What the Royal College of speech and language therapists said was needed was a detailed description of how best to communicate with individuals.  You need to see the individual in the report, not just a cook book of the person.  You need services to demonstrate how they support individuals with communication needs to be involved in decisions about their care.  What is the way, how do they use supported decision-making.  What is the best way to find out their preferences.  What do staff value – do staff value and use competently the best approaches to communication with individuals they support?  So are they using intensive interaction or are they just using speech at the person all the time?  Actually never really meeting the person on a shared basis of meaning.

Does the service create opportunities and relationships and environments that make individuals want to communicate?  Do they sit down on the couch with the person or on the floor with the person?  Do the individuals – are the individuals supported to understand and express their needs in relation to their health and well-being as well?  So that’s what you want to see in a good report.

Maybe if you’re referring to a speech pathologist, share this with them that this is what you might want to see.

Our key take-home points, the four points, communication comprehensive skills can be different from expressive skills.  For a lot of people I won’t – you don’t know when you first meet them and I might say to the person “I don’t know what you’re understanding right now, but I’m here to try and find it out”.

Engagement with people requires you to understand how do I need to be in order to be with you?  So each person that you’re working with, you need to have an idea how you need to modify what you’re doing, whether it be the amount of eye contact that you’re using, the distance that you sit from the person, the complexity of speech that you’re using, how do you need to be in order to be with them.  You can find out more about the person’s communication skills and everybody can communicate.

So do we have any questions?

MELISSA HALE:
Thank you so much for an excellent presentation.  I’m sure everyone else finds this fascinating as I did.  I was thinking to myself, we have a mandatory mask use in Victoria, how complex it must be for those with communication needs.  With a deaf person myself, it is hard now, but I can only imagine what other people struggle with that.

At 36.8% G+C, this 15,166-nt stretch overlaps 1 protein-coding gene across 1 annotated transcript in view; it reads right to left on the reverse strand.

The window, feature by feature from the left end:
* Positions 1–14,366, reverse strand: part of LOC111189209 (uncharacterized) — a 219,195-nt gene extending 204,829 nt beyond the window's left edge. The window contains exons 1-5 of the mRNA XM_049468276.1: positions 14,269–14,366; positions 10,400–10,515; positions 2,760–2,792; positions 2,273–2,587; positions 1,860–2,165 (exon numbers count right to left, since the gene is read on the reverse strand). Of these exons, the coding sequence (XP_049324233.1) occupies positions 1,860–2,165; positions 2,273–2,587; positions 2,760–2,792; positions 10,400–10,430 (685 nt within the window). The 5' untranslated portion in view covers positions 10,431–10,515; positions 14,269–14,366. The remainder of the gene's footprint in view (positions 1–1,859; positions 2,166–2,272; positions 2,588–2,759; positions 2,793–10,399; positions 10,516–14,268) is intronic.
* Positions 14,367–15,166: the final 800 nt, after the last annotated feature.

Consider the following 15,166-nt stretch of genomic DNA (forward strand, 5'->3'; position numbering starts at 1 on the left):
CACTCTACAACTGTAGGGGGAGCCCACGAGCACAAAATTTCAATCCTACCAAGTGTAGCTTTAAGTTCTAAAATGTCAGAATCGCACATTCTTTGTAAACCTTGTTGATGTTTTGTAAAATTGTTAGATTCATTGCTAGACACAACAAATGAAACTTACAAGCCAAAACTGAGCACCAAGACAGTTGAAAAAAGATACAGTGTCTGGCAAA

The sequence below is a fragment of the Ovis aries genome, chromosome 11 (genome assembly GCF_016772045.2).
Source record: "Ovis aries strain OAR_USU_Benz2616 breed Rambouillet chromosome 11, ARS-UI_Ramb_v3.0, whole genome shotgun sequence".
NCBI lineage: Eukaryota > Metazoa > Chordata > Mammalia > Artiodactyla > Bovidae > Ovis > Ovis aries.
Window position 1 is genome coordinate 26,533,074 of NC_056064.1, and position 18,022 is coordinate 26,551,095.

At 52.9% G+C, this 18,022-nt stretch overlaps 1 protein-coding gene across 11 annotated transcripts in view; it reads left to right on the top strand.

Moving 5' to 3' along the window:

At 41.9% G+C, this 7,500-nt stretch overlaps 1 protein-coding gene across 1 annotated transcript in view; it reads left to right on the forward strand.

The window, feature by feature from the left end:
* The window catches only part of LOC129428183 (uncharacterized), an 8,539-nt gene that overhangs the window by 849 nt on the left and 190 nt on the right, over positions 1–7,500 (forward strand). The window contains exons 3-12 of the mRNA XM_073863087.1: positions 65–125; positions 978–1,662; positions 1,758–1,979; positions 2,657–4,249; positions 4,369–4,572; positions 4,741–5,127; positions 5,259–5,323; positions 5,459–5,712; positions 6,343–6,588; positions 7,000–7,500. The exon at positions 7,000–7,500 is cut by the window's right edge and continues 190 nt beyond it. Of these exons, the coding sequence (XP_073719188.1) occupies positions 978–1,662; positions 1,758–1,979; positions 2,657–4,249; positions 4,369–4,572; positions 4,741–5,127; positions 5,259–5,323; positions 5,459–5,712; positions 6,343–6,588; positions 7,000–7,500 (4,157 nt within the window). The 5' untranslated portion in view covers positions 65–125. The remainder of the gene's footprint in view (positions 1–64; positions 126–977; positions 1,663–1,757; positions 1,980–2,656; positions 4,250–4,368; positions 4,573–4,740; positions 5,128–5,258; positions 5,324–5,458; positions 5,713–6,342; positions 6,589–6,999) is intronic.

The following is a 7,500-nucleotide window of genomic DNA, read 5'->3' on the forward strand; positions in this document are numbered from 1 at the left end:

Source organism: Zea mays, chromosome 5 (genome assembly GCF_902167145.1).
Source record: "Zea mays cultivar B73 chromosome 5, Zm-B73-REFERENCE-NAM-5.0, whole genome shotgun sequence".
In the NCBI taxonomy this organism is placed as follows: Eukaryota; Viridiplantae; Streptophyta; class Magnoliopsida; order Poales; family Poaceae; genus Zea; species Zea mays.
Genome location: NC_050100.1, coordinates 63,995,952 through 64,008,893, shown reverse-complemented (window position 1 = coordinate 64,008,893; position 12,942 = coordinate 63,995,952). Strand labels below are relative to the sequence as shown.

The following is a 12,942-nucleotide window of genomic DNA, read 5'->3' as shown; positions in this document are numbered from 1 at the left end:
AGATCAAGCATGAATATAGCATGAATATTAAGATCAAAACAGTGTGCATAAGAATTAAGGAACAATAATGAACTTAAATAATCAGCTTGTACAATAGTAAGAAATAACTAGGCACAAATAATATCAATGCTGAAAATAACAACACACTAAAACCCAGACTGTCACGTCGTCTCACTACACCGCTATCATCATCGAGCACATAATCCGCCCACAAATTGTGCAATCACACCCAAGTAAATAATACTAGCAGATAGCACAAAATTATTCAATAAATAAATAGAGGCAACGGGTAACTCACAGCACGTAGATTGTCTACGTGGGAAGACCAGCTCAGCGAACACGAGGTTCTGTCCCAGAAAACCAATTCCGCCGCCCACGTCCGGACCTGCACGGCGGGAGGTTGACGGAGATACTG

We have some questions coming in.  If you would like to type if in the question and answer box and I will get through as many as I can.  All the resources where to find the Auslan classes will be on our website later on.

We have our first question up….

QUESTION:
The person needs to understand the person’s intentions as well as in terms of understanding.  This is a massive problem not only for those with autism, but theory of mind difficulties.  Not just words or nonverbal cues, communication, need to understand the context and the reason behind is– which is social communication.  If you can answer that question, that would be great.

SHERIDAN FORSTER:
I think that’s largely a comment, but it makes me reflect at the word of Tony Atwood when he is talking about speaking “aspergaries”.  How do I need to be in order to be with you, a person with Asperger’s.  Some of the common experience things like not thinking that the person necessarily understands the sentence in the same way that you understand the sentence.

So if we think about the phrase “the taxi is here”, a person needs to be able to deconstruct the taxi is here means I need to get my bag, walk out the door and get in the taxi.  If you just look at that literally for a person with autism, the taxi is here, well, like, yeah, cool.  Taxi.  We have got to understand that not everybody thinks the same way that we do.